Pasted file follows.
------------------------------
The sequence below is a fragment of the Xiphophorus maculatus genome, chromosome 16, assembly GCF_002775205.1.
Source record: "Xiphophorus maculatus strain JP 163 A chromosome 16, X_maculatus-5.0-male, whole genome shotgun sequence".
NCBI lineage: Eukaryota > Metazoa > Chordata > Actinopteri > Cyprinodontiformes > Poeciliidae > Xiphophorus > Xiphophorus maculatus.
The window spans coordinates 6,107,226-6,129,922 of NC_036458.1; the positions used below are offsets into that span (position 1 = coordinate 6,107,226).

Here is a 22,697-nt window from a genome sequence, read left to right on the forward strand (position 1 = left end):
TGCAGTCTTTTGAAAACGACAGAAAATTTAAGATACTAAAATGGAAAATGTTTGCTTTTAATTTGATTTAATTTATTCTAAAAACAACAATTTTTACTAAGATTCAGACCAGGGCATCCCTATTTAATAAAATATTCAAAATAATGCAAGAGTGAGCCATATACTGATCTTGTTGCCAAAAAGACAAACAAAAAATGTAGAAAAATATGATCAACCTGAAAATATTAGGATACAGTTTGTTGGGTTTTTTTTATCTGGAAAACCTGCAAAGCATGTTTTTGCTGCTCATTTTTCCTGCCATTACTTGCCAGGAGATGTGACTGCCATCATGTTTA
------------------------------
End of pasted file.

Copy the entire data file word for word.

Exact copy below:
The sequence below is a fragment of the Xiphophorus maculatus genome, chromosome 16, assembly GCF_002775205.1.
Source record: "Xiphophorus maculatus strain JP 163 A chromosome 16, X_maculatus-5.0-male, whole genome shotgun sequence".
NCBI lineage: Eukaryota > Metazoa > Chordata > Actinopteri > Cyprinodontiformes > Poeciliidae > Xiphophorus > Xiphophorus maculatus.
The window spans coordinates 6,107,226-6,129,922 of NC_036458.1; the positions used below are offsets into that span (position 1 = coordinate 6,107,226).

Here is a 22,697-nt window from a genome sequence, read left to right on the forward strand (position 1 = left end):
TGCAGTCTTTTGAAAACGACAGAAAATTTAAGATACTAAAATGGAAAATGTTTGCTTTTAATTTGATTTAATTTATTCTAAAAACAACAATTTTTACTAAGATTCAGACCAGGGCATCCCTATTTAATAAAATATTCAAAATAATGCAAGAGTGAGCCATATACTGATCTTGTTGCCAAAAAGACAAACAAAAAATGTAGAAAAATATGATCAACCTGAAAATATTAGGATACAGTTTGTTGGGTTTTTTTTATCTGGAAAACCTGCAAAGCATGTTTTTGCTGCTCATTTTTCCTGCCATTACTTGCCAGGAGATGTGACTGCCATCATGTTTA